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Debt: Friend or Foe?

Debt: Friend or Foe?

“Income, $20.00 a year, expenditure $19.95 a year – result, happiness. Income, $20.00 a year, expenditure $20.05 a year – result, misery.” [With apologies to Charles Dickens]

“Call now, and get the credit you deserve!” [Numerous radio ads in the Detroit area.]

Debt is a tricky one. I know very few people in this modern age who are completely free of debt. We hear all the time about how Canadians are carrying more debt than ever before. We also hear the terms “good” and “bad” debt, as if one wore a halo and the other lurked in the shadow.

There’s lots to debate on this subject. But let’s be perfectly clear on this: Debt has no moral aspect to it (*). That’s why those radio advertisements annoy me so much. How did the ability to borrow money become a judgment on what you should or shouldn’t get in life? Or something you’re entitled to?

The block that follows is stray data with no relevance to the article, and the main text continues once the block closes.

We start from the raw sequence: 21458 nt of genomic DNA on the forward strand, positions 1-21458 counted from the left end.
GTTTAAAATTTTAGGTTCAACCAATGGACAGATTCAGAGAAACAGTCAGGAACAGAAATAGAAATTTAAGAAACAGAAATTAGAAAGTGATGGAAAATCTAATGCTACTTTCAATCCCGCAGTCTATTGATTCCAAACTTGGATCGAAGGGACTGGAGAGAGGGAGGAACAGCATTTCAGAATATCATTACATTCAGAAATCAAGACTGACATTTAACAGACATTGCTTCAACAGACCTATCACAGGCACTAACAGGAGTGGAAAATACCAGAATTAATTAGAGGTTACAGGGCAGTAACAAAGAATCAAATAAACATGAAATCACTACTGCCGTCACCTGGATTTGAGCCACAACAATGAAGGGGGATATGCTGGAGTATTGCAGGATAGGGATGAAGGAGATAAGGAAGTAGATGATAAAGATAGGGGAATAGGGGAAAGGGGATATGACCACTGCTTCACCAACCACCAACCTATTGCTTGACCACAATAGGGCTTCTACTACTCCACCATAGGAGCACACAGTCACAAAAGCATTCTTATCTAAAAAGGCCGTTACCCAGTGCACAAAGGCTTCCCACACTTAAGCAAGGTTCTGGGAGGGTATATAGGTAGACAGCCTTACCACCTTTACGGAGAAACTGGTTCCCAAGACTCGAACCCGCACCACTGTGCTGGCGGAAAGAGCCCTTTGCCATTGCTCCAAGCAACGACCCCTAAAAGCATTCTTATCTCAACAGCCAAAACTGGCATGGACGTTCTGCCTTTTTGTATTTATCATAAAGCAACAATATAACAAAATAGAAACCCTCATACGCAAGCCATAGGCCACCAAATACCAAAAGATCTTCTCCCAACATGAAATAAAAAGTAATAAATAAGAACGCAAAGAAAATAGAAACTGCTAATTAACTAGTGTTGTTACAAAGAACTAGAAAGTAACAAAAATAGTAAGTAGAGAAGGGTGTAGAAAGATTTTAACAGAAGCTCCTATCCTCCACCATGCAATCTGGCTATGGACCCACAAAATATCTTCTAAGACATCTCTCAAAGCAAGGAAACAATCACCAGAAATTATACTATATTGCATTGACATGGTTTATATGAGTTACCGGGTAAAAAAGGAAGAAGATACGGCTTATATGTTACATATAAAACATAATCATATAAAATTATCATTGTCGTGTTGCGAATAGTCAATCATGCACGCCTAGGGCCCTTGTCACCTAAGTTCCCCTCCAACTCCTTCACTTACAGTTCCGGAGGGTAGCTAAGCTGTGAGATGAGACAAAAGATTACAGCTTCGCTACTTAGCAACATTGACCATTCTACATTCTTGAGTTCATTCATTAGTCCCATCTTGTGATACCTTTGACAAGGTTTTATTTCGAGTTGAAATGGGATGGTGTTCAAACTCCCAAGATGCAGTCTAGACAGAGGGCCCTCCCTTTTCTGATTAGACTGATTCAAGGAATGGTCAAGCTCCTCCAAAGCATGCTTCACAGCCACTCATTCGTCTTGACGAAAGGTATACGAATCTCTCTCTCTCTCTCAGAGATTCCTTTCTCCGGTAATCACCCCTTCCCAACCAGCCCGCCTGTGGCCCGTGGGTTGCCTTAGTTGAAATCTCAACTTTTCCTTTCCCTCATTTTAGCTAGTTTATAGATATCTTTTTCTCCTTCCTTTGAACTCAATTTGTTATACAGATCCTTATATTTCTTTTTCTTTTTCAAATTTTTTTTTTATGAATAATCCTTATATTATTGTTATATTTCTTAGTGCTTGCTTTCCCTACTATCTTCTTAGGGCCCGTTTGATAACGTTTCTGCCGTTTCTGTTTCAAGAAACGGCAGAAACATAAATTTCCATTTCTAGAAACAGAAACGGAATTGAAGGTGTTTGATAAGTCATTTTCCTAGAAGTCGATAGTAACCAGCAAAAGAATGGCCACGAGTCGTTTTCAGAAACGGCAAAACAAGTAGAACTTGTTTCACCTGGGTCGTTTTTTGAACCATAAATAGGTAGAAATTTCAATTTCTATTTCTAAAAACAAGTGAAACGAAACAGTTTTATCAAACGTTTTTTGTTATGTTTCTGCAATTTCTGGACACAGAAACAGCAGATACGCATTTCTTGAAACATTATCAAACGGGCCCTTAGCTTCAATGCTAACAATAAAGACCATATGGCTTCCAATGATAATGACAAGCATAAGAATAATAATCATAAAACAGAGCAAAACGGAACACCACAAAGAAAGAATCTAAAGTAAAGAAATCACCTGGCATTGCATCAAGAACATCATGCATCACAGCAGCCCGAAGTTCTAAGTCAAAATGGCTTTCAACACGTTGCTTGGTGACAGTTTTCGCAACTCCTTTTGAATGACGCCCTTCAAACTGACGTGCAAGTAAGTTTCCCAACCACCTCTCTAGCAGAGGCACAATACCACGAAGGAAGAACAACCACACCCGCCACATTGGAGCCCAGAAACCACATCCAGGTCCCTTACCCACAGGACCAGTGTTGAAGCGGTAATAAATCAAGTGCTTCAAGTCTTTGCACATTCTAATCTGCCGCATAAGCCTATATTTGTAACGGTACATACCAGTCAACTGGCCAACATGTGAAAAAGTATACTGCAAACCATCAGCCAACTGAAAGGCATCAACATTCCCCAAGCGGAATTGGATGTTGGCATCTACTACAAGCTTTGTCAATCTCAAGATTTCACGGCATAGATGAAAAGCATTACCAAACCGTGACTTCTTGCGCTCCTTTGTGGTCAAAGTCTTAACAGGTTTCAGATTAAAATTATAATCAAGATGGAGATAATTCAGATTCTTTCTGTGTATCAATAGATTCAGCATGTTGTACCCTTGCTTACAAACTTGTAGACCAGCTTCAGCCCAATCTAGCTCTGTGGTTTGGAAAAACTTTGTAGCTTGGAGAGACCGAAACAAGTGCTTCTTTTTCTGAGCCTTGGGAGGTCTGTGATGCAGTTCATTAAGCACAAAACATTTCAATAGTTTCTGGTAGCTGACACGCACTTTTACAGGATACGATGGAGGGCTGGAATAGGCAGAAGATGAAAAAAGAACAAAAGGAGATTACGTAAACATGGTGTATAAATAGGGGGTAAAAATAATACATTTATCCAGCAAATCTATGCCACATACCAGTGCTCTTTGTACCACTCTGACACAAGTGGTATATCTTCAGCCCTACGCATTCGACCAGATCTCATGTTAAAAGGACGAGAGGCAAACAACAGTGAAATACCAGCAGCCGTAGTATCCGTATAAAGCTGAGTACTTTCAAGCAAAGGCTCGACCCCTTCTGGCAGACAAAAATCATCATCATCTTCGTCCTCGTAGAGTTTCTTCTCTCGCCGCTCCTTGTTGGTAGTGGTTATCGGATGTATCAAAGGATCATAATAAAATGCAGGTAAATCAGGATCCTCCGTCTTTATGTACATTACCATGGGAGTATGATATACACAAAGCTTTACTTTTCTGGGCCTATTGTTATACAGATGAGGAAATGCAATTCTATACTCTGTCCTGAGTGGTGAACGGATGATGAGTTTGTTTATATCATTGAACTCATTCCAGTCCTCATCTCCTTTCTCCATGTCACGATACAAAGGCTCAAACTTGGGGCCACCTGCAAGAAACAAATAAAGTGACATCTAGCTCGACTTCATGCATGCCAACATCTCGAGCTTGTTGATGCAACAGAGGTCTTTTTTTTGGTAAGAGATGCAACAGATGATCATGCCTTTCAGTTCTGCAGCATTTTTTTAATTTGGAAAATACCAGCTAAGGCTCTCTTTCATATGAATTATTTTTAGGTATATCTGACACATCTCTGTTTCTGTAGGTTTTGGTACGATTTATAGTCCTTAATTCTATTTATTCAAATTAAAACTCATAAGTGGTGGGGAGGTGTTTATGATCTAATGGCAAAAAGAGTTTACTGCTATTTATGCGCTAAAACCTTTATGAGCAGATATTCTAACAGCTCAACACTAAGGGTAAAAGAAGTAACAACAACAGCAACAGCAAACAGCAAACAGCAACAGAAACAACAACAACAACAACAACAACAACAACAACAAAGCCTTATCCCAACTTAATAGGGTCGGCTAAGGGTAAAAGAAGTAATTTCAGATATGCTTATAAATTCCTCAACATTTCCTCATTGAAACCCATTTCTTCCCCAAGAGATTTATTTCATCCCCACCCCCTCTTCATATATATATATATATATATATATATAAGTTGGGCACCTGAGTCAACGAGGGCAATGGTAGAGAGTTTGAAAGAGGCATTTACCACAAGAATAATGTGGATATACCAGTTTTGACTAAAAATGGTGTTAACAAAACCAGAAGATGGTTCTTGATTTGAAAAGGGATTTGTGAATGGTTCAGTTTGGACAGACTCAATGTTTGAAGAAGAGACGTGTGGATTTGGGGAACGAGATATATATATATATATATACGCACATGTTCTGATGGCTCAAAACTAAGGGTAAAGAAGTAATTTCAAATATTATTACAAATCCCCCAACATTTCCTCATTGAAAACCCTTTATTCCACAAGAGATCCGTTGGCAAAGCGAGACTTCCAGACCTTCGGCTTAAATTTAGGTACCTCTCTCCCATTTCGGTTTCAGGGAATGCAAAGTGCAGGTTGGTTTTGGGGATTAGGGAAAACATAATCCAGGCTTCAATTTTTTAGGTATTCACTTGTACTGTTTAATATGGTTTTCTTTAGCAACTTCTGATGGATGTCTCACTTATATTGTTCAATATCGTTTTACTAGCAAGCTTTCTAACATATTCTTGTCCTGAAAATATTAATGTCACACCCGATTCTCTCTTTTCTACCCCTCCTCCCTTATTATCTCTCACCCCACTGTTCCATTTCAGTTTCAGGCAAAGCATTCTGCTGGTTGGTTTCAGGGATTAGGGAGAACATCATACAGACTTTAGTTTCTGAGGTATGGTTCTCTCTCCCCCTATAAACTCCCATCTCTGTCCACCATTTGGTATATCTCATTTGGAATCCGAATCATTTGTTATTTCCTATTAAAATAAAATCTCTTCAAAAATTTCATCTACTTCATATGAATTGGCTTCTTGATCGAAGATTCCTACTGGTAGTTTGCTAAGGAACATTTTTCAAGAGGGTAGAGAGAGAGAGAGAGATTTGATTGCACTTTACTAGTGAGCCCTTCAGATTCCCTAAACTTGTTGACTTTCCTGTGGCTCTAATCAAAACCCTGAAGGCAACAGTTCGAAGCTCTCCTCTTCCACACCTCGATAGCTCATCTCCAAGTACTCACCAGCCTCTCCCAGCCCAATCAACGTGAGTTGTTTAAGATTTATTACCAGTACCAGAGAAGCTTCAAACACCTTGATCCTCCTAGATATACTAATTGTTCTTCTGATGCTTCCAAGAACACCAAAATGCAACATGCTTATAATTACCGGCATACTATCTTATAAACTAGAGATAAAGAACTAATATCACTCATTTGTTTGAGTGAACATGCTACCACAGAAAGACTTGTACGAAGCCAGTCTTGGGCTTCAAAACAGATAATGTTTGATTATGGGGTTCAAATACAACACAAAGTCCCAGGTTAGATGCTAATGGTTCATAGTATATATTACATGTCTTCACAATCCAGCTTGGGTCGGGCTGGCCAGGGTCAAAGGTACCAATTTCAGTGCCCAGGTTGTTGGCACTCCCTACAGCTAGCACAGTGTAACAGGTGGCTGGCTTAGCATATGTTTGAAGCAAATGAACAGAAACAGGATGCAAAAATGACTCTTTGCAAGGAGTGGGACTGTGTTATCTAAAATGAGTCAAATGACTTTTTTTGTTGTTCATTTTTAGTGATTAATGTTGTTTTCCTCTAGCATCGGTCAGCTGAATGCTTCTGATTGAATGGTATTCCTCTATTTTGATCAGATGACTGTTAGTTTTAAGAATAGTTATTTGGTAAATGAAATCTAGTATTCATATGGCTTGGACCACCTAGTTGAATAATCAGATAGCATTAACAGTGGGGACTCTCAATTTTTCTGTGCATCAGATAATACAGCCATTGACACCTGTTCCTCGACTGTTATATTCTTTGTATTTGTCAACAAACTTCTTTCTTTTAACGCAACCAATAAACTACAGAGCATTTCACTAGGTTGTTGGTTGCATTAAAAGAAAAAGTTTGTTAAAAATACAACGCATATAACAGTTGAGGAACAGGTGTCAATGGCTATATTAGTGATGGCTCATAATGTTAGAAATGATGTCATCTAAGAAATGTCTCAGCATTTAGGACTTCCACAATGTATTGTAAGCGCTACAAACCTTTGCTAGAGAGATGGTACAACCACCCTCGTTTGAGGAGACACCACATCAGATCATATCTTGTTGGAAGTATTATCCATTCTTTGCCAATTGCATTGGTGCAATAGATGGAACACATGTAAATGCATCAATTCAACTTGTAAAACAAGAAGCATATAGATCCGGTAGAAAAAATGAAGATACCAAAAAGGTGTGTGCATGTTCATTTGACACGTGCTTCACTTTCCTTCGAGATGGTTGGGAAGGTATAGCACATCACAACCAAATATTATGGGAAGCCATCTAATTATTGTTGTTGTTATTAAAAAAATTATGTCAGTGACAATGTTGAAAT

If you listened to her, my grandmother sided with Mr. Macawber, Dickens’ character. Part of this was her generation and her personal values. But even she wasn’t totally averse to debt: she had a mortgage at some stage in her life. I’ll come back to Grandma later.

As with many things, I had a lightbulb moment about debt, when I started working with owner-managed businesses. Here it is:

Debt is a time machine.

That’s it. Pure and simple. Debt is the ability to convert future wealth into cash today. Interest (and other charges) are the fees you pay for access to this time machine. Like all machines, it is neither moral or immoral.